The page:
Everything You Need to Know About Filters
Your furnace filter is the one element of your HVAC that keeps your system running smoothly and it plays a massive role in your indoor air quality. Changing your filter is inexpensive, easy to do yourself, and protects the investment you’ve made in your HVAC system. If you are not sure where to find your filter, how often to change it, how to change it, or even which filter to pick for your home in the first place, you’ve come to the right place.
How do furnace air filters work?
Furnace filters are made up of cotton, fiberglass, and other materials stretched across wire mesh, trapping dirt, debris, and other particles in your home’s air as they pass through your ductwork. The filter keeps the particles from getting into your system, potentially damaging it or getting into the air and affecting the indoor air quality. When particles hit the filter, they attach to the screen and cannot continue through the ductwork. Eventually, so many particles build up on the surface of the filter that air can no longer pass through easily. Once you’ve reached that point, that’s when you’ve got a problem.
Which furnace air filter is right for you
There are various types of filters that you will see when shopping around:
- Fiberglass: This is the industry standard for filters. The woven fiberglass material is designed to catch particles but it is considered the most inefficient type of filter. They are inexpensive, however, and are better than no filter at all.
- Pleated: A pleated filter is thicker and therefore will catch more airborne particles. They are more efficient than fiberglass filters but are still on the more inexpensive side.
- HEPA (High-Efficiency Particulate Arrestance): HEPA air filters are often used in buildings that need an especially clean atmosphere like medical facilities, labs, etc. They are very high efficiency and are designed to filter air at a very fine level.
Before purchasing your filter, you’ll need to know the proper size to get and what will do for your family and home needs. Do you have small children, elderly, or someone with breathing issues living in your home? You’ll want to go for a more efficient filter if so. Do you have pets? If so, you’ll also want to consider a higher-efficiency model as pets can have quite an impact on your indoor air quality.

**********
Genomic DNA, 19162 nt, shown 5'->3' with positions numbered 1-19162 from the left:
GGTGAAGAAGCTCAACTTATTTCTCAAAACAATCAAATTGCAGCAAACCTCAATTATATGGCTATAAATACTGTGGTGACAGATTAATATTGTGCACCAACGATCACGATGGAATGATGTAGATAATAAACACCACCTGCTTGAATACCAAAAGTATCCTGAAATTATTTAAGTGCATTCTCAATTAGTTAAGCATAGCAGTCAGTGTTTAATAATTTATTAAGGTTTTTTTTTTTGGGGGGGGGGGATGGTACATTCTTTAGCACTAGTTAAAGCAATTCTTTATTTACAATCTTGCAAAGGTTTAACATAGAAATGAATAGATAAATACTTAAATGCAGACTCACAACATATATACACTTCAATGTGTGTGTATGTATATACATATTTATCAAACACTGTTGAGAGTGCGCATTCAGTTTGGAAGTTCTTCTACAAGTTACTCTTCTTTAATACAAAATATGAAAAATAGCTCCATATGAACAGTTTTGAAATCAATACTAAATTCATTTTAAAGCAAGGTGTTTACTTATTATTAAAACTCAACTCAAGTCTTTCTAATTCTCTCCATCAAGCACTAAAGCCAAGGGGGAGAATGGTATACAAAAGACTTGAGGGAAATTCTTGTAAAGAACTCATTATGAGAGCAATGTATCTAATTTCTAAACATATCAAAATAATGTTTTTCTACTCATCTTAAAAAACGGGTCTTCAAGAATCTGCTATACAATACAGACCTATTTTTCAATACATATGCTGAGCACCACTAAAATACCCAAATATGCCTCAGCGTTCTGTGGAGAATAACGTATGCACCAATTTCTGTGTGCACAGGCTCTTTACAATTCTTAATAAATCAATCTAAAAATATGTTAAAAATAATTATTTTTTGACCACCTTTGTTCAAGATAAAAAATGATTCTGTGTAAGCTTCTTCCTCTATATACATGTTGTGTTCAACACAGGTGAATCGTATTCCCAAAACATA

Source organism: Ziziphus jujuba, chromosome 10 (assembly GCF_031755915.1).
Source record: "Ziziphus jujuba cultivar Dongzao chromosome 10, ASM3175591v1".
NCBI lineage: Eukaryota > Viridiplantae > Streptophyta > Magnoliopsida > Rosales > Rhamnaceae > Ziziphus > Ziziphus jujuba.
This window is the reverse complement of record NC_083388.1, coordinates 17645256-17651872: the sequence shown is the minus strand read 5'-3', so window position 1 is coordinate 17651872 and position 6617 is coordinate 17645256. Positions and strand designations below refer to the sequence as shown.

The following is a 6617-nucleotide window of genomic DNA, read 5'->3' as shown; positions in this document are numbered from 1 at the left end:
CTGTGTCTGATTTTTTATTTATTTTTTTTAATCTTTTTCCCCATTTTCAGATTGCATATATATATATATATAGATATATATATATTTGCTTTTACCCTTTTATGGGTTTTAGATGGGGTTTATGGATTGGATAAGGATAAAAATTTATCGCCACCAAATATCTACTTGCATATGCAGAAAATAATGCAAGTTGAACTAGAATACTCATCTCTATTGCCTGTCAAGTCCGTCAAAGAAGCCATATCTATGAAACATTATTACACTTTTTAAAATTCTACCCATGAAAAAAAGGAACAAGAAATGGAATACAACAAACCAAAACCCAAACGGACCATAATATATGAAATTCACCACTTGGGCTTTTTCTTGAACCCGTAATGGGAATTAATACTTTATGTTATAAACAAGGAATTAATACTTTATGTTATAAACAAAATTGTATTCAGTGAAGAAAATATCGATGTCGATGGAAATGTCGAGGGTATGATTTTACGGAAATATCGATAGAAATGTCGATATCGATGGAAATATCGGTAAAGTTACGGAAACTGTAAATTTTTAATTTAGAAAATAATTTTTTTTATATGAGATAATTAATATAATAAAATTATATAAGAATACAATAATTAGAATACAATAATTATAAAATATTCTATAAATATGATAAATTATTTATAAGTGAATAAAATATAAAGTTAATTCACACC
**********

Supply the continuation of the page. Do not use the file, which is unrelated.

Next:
One last step before purchasing your new filter: you’ll need to check the dimensions of your current filter. Look for a slot on the side of your furnace close to the floor. Reach in and carefully pull out the filter. It’s not attached to anything so it’s that easy to find and take out the filter. Once you take it out, look at the cardboard frame and you’ll see dimensions printed there. That will tell you what size you need to buy.
What are the benefits of changing your filter regularly?
Now that you know how to find your air filter and how to best select a new one, you may be wondering what exactly is the benefit that a filter brings to your home. Well, there’s a few…
Filters keep your HVAC system lasting longer
The first thing you will probably notice is decreased air circulation. The surface of the filter will get so clogged up that air can’t pass through properly and you won’t feel nearly as much air coming through the vents.
Then you’ll start to notice your energy bill creeping up. This happens when your system is having to work in overdrive to produce the same amount of work – in this case, air. Those problems can continue to worsen until eventually, your system breaks down because it’s just so tuckered out from working so hard.
Filters keep your home and family healthier
Cleaner air means a happier and healthier home. This is especially important during allergy and flu seasons as the filter helps to ensure that the bacteria in the air aren’t circulated causing more irritation or spread of viruses.
Filters reduce dust and odors
Filters are able to catch dirt and odors before they are able to circulate throughout your home. This is an especially great benefit for homes with pets because pets can carry certain odors that you may not enjoy circulating throughout your home.